It’s worth noting that while volatile currency pairs can offer opportunities for traders, they also carry increased risks. High volatility can lead to rapid price swings, making risk management and proper position sizing crucial when trading such pairs.
Here is a general estimation of the yearly average annual pip movements for some of the USD major crosses taken historically over the past 5 years:
- EUR/USD: The EUR/USD pair is known for its relatively lower volatility compared to some other currency pairs. On average, it has historically shown annual pip movements ranging between 800 and 1,200 pips.
- GBP/USD: The GBP/USD pair typically exhibits higher volatility compared to EUR/USD. Annual pip movements for GBP/USD can range from 1,200 to 1,800 pips on average.
- USD/JPY: The USD/JPY pair is often seen as less volatile compared to some other USD crosses. Average annual pip movements for USD/JPY can range from 800 to 1,200 pips.
- USD/CAD: The USD/CAD pair is influenced by factors such as commodity prices and economic conditions in Canada. It tends to exhibit moderate volatility. Annual pip movements for USD/CAD can range from 1,200 to 1,600 pips on average.
- USD/AUD: The USD/AUD pair is generally considered more volatile due to its exposure to commodity prices and economic conditions in Australia. Annual pip movements for USD/AUD can range from 1,500 to 2,000 pips on average.
- USD/NZD: The USD/NZD pair, similar to USD/AUD, can experience notable volatility. Annual pip movements for USD/NZD can range from 1,500 to 2,000 pips on average.
These estimations are based on historical data for the past 5 years and should be used as a rough guide.
Trading the USD crosses offer numerous opportunities for forex traders, given the significant liquidity and volatility associated with these pairs. Understanding the underlying factors affecting the USD pairs and employing effective trading strategies can help traders increase their chances of success. Remember to conduct a thorough analysis, combine technical and fundamental approaches, and practice disciplined risk management. As with any trading activity, continuous learning, adaptability, and experience will play key roles in mastering the USD pairs.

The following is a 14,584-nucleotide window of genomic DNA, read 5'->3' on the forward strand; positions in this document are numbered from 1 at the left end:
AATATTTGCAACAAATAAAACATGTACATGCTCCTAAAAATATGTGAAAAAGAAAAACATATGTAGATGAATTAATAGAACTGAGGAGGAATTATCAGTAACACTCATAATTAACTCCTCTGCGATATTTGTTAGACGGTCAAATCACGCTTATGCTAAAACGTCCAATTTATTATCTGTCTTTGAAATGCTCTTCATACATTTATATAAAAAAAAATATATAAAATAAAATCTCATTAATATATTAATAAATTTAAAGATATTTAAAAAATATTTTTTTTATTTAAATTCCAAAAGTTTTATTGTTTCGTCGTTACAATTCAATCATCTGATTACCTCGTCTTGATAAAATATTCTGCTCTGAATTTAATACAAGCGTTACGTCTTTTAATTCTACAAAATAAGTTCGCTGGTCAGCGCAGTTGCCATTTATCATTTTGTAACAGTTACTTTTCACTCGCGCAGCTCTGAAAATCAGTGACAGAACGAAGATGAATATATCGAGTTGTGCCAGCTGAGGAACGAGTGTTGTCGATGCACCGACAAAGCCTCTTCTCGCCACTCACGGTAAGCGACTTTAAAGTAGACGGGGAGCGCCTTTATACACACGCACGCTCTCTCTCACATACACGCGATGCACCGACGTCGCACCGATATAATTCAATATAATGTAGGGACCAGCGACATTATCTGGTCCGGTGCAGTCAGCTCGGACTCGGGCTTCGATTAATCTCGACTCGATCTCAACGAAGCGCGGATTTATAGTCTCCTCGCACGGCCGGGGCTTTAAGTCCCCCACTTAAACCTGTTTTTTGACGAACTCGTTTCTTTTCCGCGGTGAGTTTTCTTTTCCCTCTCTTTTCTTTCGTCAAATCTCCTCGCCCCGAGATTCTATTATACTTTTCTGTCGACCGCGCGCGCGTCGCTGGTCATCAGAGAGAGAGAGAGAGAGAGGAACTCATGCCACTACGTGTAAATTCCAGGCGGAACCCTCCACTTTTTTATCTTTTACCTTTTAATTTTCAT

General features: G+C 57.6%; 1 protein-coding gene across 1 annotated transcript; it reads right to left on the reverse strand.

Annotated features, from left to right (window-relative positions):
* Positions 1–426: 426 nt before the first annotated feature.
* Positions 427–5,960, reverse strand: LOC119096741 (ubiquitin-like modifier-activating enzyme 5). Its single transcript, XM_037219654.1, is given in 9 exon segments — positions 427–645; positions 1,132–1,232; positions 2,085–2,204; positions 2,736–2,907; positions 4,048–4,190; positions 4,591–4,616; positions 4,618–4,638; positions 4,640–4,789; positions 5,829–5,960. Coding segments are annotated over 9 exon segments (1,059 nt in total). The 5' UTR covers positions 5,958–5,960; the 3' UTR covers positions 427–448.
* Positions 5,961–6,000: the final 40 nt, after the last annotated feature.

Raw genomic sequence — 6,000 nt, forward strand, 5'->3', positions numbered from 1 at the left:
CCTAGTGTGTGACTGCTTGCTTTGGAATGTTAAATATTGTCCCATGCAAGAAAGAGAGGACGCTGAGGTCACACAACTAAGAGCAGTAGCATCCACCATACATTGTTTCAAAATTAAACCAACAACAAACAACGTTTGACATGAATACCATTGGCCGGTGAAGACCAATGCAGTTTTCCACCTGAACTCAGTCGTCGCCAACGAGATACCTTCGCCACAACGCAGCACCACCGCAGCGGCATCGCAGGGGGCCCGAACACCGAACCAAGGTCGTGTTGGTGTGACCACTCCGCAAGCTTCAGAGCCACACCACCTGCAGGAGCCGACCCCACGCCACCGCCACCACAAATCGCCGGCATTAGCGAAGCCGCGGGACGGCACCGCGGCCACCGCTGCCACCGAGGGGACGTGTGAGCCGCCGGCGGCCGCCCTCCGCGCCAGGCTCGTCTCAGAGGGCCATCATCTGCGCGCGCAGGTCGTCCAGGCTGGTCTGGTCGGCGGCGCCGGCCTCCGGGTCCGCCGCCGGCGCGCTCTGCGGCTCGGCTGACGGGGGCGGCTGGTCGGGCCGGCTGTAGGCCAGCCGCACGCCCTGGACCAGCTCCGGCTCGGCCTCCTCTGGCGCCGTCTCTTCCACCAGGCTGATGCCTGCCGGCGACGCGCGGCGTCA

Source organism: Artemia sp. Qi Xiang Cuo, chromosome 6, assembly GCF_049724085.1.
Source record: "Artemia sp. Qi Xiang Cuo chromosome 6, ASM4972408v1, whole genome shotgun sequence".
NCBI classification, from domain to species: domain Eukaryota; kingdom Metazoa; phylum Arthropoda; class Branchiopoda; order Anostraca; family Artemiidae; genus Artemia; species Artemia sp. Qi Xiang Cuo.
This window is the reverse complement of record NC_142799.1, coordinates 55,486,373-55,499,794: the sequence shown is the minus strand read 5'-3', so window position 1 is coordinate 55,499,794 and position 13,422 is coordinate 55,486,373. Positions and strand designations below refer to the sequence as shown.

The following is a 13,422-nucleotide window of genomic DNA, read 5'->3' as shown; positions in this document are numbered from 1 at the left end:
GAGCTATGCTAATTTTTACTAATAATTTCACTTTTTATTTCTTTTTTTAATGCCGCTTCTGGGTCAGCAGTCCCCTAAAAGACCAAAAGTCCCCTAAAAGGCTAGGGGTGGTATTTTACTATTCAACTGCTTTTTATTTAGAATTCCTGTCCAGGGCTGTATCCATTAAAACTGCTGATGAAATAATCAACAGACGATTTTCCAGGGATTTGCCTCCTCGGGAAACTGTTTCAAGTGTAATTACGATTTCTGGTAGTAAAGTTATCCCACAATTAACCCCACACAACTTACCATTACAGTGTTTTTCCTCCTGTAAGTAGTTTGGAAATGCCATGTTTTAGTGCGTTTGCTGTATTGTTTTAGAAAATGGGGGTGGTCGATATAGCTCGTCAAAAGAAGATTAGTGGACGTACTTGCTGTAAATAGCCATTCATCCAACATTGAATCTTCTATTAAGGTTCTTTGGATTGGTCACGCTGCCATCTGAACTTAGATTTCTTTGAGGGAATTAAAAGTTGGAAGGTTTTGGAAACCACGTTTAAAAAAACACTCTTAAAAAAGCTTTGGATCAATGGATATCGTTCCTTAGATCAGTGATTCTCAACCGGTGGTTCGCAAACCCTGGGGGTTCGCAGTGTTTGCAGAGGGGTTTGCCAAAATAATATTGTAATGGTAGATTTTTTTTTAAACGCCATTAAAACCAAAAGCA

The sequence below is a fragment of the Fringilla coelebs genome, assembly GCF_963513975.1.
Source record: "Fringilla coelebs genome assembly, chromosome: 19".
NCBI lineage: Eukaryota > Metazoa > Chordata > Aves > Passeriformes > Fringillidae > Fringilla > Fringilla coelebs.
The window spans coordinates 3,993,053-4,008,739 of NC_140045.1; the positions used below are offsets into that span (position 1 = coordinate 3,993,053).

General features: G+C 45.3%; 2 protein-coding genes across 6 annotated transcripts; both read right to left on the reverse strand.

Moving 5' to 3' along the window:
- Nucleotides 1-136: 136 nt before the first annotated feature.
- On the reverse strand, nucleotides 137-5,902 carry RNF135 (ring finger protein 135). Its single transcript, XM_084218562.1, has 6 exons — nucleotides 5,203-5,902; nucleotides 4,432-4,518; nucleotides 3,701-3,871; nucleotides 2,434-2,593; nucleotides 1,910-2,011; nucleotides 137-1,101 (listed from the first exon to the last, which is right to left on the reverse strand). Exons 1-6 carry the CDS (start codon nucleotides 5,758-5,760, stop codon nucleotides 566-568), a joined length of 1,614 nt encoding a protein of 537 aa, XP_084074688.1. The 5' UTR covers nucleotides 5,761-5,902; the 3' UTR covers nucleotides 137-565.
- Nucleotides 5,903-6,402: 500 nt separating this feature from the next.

* The information provided here has been prepared by Eightcap’s team of analysts. All expressions of opinion are subject to change without notice. Any opinions made may be personal to the author and do not reflect the opinions of Eightcap.
In addition to the disclaimer on our website, the material on this page does not contain a record of our trading prices, or represent an offer or solicitation for a transaction in any financial instrument. Eightcap accepts no responsibility for any use that may be made of these comments and for any consequences that result. No representation or warranty is given as to the accuracy or completeness of this information. Consequently, any person acting on it does so entirely at their own risk. Any research provided does not have regard to the specific investment objectives, financial situation and needs of any specific person who may receive it. It has not been prepared in accordance with legal requirements designed to promote the independence of investment research and as such is considered to be a marketing communication.
Please note that past performance is not a guarantee or prediction of future performance. This communication must not be reproduced or further distributed without prior permission.